What better place to be than sitting in the shade of a porch, gazing at the beautiful landscape that graces the Ozarks? A lot of porch sitting happens around here and it is understandable given the weather. Spring and Fall are perfect for sitting outside. Summer can be hot and humid in the middle of the day, but tolerable in the shade with a fan. Typically morning and evening in the summer are great times to be outdoors on the porch. We are designing the house with a porch on 3 sides and really hope to structure things so we have some time to enjoy the porches.
We both love to be surrounded by plants and love some of the designs that incorporate a greenhouse, such as Earthships. Therefore, a greenhouse is a must for us. We will have a greenhouse spanning the entire south side of the house. The overhang/window placement on the south side is such that the sun will shine in during the winter months, but for fewer hours in the summer. This will provide solar gain for the house in the winter and most importantly, allow us to raise some more tropical plants such as pineapple, citrus, and ginger.
The house is designed to benefit from passive solar. As mentioned previously, the south side is a greenhouse. That can either be closed to keep the heat out in the summer, or opened to help heat the house in the winter. Living areas are on the south side of the house and bedrooms that we will keep cooler are on the north. Windows on the north will be minimized to prevent winter heat loss. Windows on the west will be minimized to prevent excess solar gain from the hot afternoon sun.
We have hot, humid summers, so cooking and canning inside really doesn’t make a lot of sense. To keep the heat outside, we will do most of our summer cooking outside. We started canning outdoors a few years ago and will never go back. This summer, we have done most of our cooking outdoors too and love that as well. We will have a simple but fully functional kitchen outside, for both cooking and canning. It will take time to get it all built, but eventually we would like to incorporate a wood-fired oven, smoker, rocket stove, solar dehydrator and more.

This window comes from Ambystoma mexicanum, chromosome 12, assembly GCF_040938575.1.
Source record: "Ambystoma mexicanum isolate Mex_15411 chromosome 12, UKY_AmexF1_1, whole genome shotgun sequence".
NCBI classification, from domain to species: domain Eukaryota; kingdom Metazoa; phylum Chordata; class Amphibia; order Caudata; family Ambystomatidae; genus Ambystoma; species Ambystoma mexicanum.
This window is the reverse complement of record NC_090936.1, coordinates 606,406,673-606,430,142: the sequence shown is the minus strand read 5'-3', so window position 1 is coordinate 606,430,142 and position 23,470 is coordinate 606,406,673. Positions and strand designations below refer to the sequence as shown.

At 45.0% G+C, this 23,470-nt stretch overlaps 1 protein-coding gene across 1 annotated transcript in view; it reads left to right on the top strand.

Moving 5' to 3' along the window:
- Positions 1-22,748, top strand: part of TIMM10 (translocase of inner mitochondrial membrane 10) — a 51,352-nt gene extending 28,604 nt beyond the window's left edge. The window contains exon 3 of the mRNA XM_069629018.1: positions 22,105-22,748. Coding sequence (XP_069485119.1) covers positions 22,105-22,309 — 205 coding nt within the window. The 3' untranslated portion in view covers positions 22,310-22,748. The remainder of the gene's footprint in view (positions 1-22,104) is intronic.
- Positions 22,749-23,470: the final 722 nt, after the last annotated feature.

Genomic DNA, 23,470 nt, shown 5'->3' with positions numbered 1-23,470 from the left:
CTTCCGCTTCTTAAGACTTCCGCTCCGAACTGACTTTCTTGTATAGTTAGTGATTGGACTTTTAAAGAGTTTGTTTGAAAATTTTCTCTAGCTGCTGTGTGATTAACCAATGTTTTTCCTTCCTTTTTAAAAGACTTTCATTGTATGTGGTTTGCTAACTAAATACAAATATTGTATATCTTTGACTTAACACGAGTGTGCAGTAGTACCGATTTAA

House size is a funny thing as it is highly subjective. I have friends who think 500 sq ft is huge and other friends who think 3000 sq ft is rather small. We don’t particularly like cleaning and don’t like paying for heat or taxes, so tried to stay on the smaller end. It is tough to decide what is enough and what is too much. We hope we have chosen enough to be adequate but not excessive.
Our emphasis was on storage, kitchen, and bedrooms. Things just seem to go so much better when the kids have their own rooms. Storage is always good, and especially pantry space for us. The kitchen has to be adequate because we love to cook and love to spend time gathered in that area. I’m sure some will think we built far too small and some will think we built far too large. Time will tell.
I’m sure that doesn’t cover everything, but gives an idea about some of what we had in mind and why we made the choices we did. Follow along and I’ll try to document the process. I’m going to be the general contractor and will be doing a lot of the work myself as well. Maybe some of our journey can help you with yours.
Computer engineer turned full time farmer, grazier, builder, permaculturist and volunteer fire fighter. We left corporate America to live a simple, self-sufficient life in the Ozarks. Read more